It’s become something of a rite of passage for maverick filmmakers: biting the hand that feeds them. Sooner or later, whether it’s Billy Wilder (Sunset Boulevard) or Robert Altman (The Player) or the Coen Brothers (Barton Fink), they all get around to crafting their own versions of the Hollywood satire. With his seventh feature as a writer/director, State and Main, David Mamet joins the club. But far from the scathing warts-and-all expose one might expect from the author of Glengarry Glen Ross and Sexual Perversity in Chicago, Mamet has whipped up a frothy, good-natured screwball comedy; it’s both the lightest and most fully satisfying picture he’s directed to date.
State and Main pits the cast and crew of what appears to be an earnest period melodrama, The Old Mill, against the residents of their filming location, the quintessentially picturesque New England town of Waterford, Vermont. Waterford is actually the production’s second choice of shooting venue, but they’ve already been run out of New Hampshire due to the scandalous behavior of their leading man, Bob Barrenger (Alec Baldwin). Everyone needs a hobby, and Barrenger’s happens to involve underage girls. Director Walt Price (William H. Macy) thinks Waterford is perfect; after all, it already has an old mill, so the production won’t have to shell out the money to build one. When Price learns that the mill in question actually burned down forty years earlier, he commissions The Old Mill‘s playwright-turned-screenwriter Joseph Turner White (Philip Seymour Hoffman) to rewrite his original script despite the obvious negative effect it will have on the movie’s title. But White is distracted from his mission when he becomes smitten with Waterford’s drama coach, Ann Black (Rebecca Pidgeon), who is in turn engaged to a local political hack who smells both money and trouble from the insurgent film crew.
The usual course of events would have the simple but good-hearted natives teaching the soulless Hollywood invaders a lesson or two about small town values, but that’s not what Mamet is up to here. He knows media-saturated America has reached the point where everyone’s a show biz insider; thus a scraggly, Twin Peaks-ish pair of diner denizens chew over Variety’s weekend box office figures while the cook ponders the trajectory of Warner Bros. stock since 1985. Locals and La-La-landers alike get their fair share of jabs, but the tone is generally more affectionate than condescending or malicious. And though the script is peppered with jokey inside references to movie-making (ubiquitous crew t-shirts reading "…does it have to be an old mill…?"; an actor’s request for a "tuna BLT"; a sly poke at product placement involving a dot-com company), the perils of film production are more jumping-off point than primary focus.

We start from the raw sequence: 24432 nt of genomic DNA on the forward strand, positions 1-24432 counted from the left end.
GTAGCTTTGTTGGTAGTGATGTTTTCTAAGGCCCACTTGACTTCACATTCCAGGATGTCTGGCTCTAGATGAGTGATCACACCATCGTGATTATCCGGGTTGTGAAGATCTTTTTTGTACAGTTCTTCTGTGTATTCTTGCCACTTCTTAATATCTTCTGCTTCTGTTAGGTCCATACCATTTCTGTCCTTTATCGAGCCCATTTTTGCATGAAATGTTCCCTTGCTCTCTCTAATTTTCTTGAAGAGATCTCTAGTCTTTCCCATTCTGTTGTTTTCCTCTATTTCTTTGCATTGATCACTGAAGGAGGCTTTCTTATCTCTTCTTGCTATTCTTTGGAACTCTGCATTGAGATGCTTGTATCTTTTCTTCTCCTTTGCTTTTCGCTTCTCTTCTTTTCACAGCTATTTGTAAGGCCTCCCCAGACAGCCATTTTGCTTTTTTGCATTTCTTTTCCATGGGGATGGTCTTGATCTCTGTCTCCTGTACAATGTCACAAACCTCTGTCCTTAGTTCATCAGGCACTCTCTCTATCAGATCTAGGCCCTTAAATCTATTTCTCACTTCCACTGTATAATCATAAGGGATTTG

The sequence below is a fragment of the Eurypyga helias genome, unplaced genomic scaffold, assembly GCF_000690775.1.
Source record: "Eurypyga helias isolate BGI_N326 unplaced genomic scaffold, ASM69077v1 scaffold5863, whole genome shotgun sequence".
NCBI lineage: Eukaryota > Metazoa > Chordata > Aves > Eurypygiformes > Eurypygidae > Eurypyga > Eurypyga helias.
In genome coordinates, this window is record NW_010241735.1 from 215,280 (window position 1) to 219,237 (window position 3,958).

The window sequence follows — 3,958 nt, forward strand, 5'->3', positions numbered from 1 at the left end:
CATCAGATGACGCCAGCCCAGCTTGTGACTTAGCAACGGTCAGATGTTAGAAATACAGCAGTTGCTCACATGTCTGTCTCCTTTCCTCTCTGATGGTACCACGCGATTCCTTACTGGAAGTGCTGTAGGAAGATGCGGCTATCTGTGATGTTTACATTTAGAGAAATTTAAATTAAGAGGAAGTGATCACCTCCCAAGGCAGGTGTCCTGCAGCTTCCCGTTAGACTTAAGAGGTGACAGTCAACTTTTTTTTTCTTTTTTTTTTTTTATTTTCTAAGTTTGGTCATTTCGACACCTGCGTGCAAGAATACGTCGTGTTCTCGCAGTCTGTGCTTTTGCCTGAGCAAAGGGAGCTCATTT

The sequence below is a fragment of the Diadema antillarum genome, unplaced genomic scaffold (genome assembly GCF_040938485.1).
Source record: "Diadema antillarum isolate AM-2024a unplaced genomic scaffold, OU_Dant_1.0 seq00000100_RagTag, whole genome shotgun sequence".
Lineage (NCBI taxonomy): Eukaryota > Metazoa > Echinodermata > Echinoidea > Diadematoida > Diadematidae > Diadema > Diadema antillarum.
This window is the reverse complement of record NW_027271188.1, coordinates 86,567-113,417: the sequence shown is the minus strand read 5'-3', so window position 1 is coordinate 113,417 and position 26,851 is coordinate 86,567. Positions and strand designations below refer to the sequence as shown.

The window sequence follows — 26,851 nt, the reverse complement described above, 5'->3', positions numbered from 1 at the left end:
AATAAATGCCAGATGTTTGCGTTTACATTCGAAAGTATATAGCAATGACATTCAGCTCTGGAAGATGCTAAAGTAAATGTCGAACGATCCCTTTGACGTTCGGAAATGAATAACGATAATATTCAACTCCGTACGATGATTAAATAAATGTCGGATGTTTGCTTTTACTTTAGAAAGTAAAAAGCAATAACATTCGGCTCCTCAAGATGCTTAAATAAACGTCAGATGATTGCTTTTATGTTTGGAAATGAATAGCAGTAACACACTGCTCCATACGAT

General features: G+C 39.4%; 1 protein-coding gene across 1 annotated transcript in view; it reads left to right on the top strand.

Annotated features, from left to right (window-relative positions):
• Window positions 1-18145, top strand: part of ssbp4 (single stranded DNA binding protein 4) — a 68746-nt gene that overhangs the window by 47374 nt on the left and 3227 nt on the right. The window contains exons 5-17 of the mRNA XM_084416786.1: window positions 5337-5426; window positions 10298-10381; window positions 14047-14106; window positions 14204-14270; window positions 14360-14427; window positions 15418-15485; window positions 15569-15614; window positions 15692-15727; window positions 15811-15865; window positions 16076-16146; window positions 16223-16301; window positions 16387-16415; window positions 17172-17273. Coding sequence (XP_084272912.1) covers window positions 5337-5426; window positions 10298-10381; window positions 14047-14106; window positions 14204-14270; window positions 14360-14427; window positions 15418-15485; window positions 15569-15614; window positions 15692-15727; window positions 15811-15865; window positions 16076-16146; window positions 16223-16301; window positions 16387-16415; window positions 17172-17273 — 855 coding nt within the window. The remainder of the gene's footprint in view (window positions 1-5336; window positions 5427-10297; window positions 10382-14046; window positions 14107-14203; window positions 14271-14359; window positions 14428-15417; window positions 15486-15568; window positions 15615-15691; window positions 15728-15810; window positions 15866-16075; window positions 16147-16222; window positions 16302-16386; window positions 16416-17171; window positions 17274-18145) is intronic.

Not every moment in State and Main is pure gold; a couple of the subplots exhibit the creakiness endemic to Mamet’s more funhouse notions of storytelling. But the truth is, he could have plopped this cast down in a Denny’s and had them read the menu to each other for two hours, and it would probably still be worth the price of admission. (Don’t think so? Just picture Macy ordering the "Moons Over My Hammy.") Hoffman and Macy are particularly sharp; their roles here feel like reprieves from the schlubby characters they’re so often saddled with. And though it’s hard to pin down exactly why, Rebecca Pidgeon’s performance is one of the movie’s most unexpected delights. In her previous appearances in husband Mamet’s films, she’s come off as almost comically straightjacketed by her stilted delivery of his unique dialogue rhythms. That delivery hasn’t really changed, but there’s a cheerful offhandedness to her presence here; she’s zeroed in on precisely the right tone.
Earlier in his career, Mamet’s screenplays were often in safer hands when he wasn’t behind the camera. James Foley’s jazzy noir take on Glengarry Glenn Ross proved far more incisive than Mamet’s flat attempt at translating his incendiary play Oleanna to the screen. House of Games and The Spanish Prisoner played more like elaborate card tricks than plausible, fully-realized narratives. But with 1999’s The Winslow Boy, Mamet began to come into his own as a director and State and Main finds him in full, confident flourish. As a master of cinematic imagery he won’t be giving Terry Gilliam a run for his money any time soon, but his clean, crisp small town visuals are plenty evocative nonetheless. Meanwhile his signature touch – the clipped verbal stylization that sometimes distracted in previous works – is here seamlessly transformed into snappy wordplay that crackles like a contemporary version of the fast-talking patter associated with 30’s and 40’s comedies. At one point Price barks at one of his lackeys, regarding their star: "Get him whatever he likes!" "He likes fourteen-year-old girls." "Well, get him half a twenty-eight-year-old!" There are dozens of exchanges like this, and while not all of them are quite worthy of Preston Sturges, most are still worlds beyond most of what passes for comic writing at the cineplex today. After all, where else are you going to hear the words "blunderbuss" and "butter churn" used in consecutive sentences? It’s Mamet’s love of language that keeps State and Main popping.